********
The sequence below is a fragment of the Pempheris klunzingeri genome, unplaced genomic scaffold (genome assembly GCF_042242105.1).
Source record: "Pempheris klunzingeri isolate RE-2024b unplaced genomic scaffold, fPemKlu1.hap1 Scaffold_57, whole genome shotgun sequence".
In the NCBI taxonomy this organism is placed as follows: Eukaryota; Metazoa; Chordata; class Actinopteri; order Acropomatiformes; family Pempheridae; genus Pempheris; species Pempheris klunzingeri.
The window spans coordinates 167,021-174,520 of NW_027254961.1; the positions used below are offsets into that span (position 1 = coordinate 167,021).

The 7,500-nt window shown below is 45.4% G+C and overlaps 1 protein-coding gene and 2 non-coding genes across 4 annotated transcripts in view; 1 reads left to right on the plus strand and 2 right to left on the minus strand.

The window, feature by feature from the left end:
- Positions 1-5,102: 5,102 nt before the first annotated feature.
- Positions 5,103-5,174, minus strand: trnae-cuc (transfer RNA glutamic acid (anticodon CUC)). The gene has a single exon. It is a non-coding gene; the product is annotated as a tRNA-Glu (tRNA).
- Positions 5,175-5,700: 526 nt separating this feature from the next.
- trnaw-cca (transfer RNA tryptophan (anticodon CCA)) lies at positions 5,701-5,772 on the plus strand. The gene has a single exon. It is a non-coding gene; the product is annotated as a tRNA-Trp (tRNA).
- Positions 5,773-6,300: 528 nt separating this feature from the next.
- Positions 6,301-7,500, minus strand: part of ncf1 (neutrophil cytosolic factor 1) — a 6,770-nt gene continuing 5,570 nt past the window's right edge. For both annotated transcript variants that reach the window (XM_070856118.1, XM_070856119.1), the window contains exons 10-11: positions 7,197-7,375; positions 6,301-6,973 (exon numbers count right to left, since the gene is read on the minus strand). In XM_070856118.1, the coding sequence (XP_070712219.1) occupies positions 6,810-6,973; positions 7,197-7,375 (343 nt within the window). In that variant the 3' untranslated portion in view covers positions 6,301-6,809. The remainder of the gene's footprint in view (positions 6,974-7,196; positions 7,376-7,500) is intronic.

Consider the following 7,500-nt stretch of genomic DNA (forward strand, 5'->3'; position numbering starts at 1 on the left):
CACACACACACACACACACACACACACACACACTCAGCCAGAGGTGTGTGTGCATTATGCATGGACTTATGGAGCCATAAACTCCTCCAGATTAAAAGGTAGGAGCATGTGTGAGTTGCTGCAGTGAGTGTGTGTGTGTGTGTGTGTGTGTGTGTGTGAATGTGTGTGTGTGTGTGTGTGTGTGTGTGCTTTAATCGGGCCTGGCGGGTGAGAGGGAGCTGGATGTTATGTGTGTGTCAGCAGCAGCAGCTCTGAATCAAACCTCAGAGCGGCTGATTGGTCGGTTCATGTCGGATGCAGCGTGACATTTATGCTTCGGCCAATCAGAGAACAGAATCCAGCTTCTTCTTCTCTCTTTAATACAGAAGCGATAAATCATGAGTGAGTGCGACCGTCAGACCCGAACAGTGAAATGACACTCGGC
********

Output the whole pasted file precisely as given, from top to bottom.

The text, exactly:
The sequence below is a fragment of the Pempheris klunzingeri genome, unplaced genomic scaffold (genome assembly GCF_042242105.1).
Source record: "Pempheris klunzingeri isolate RE-2024b unplaced genomic scaffold, fPemKlu1.hap1 Scaffold_57, whole genome shotgun sequence".
In the NCBI taxonomy this organism is placed as follows: Eukaryota; Metazoa; Chordata; class Actinopteri; order Acropomatiformes; family Pempheridae; genus Pempheris; species Pempheris klunzingeri.
The window spans coordinates 167,021-174,520 of NW_027254961.1; the positions used below are offsets into that span (position 1 = coordinate 167,021).

The 7,500-nt window shown below is 45.4% G+C and overlaps 1 protein-coding gene and 2 non-coding genes across 4 annotated transcripts in view; 1 reads left to right on the plus strand and 2 right to left on the minus strand.

The window, feature by feature from the left end:
- Positions 1-5,102: 5,102 nt before the first annotated feature.
- Positions 5,103-5,174, minus strand: trnae-cuc (transfer RNA glutamic acid (anticodon CUC)). The gene has a single exon. It is a non-coding gene; the product is annotated as a tRNA-Glu (tRNA).
- Positions 5,175-5,700: 526 nt separating this feature from the next.
- trnaw-cca (transfer RNA tryptophan (anticodon CCA)) lies at positions 5,701-5,772 on the plus strand. The gene has a single exon. It is a non-coding gene; the product is annotated as a tRNA-Trp (tRNA).
- Positions 5,773-6,300: 528 nt separating this feature from the next.
- Positions 6,301-7,500, minus strand: part of ncf1 (neutrophil cytosolic factor 1) — a 6,770-nt gene continuing 5,570 nt past the window's right edge. For both annotated transcript variants that reach the window (XM_070856118.1, XM_070856119.1), the window contains exons 10-11: positions 7,197-7,375; positions 6,301-6,973 (exon numbers count right to left, since the gene is read on the minus strand). In XM_070856118.1, the coding sequence (XP_070712219.1) occupies positions 6,810-6,973; positions 7,197-7,375 (343 nt within the window). In that variant the 3' untranslated portion in view covers positions 6,301-6,809. The remainder of the gene's footprint in view (positions 6,974-7,196; positions 7,376-7,500) is intronic.

Consider the following 7,500-nt stretch of genomic DNA (forward strand, 5'->3'; position numbering starts at 1 on the left):
CACACACACACACACACACACACACACACACACTCAGCCAGAGGTGTGTGTGCATTATGCATGGACTTATGGAGCCATAAACTCCTCCAGATTAAAAGGTAGGAGCATGTGTGAGTTGCTGCAGTGAGTGTGTGTGTGTGTGTGTGTGTGTGTGTGTGAATGTGTGTGTGTGTGTGTGTGTGTGTGTGCTTTAATCGGGCCTGGCGGGTGAGAGGGAGCTGGATGTTATGTGTGTGTCAGCAGCAGCAGCTCTGAATCAAACCTCAGAGCGGCTGATTGGTCGGTTCATGTCGGATGCAGCGTGACATTTATGCTTCGGCCAATCAGAGAACAGAATCCAGCTTCTTCTTCTCTCTTTAATACAGAAGCGATAAATCATGAGTGAGTGCGACCGTCAGACCCGAACAGTGAAATGACACTCGGC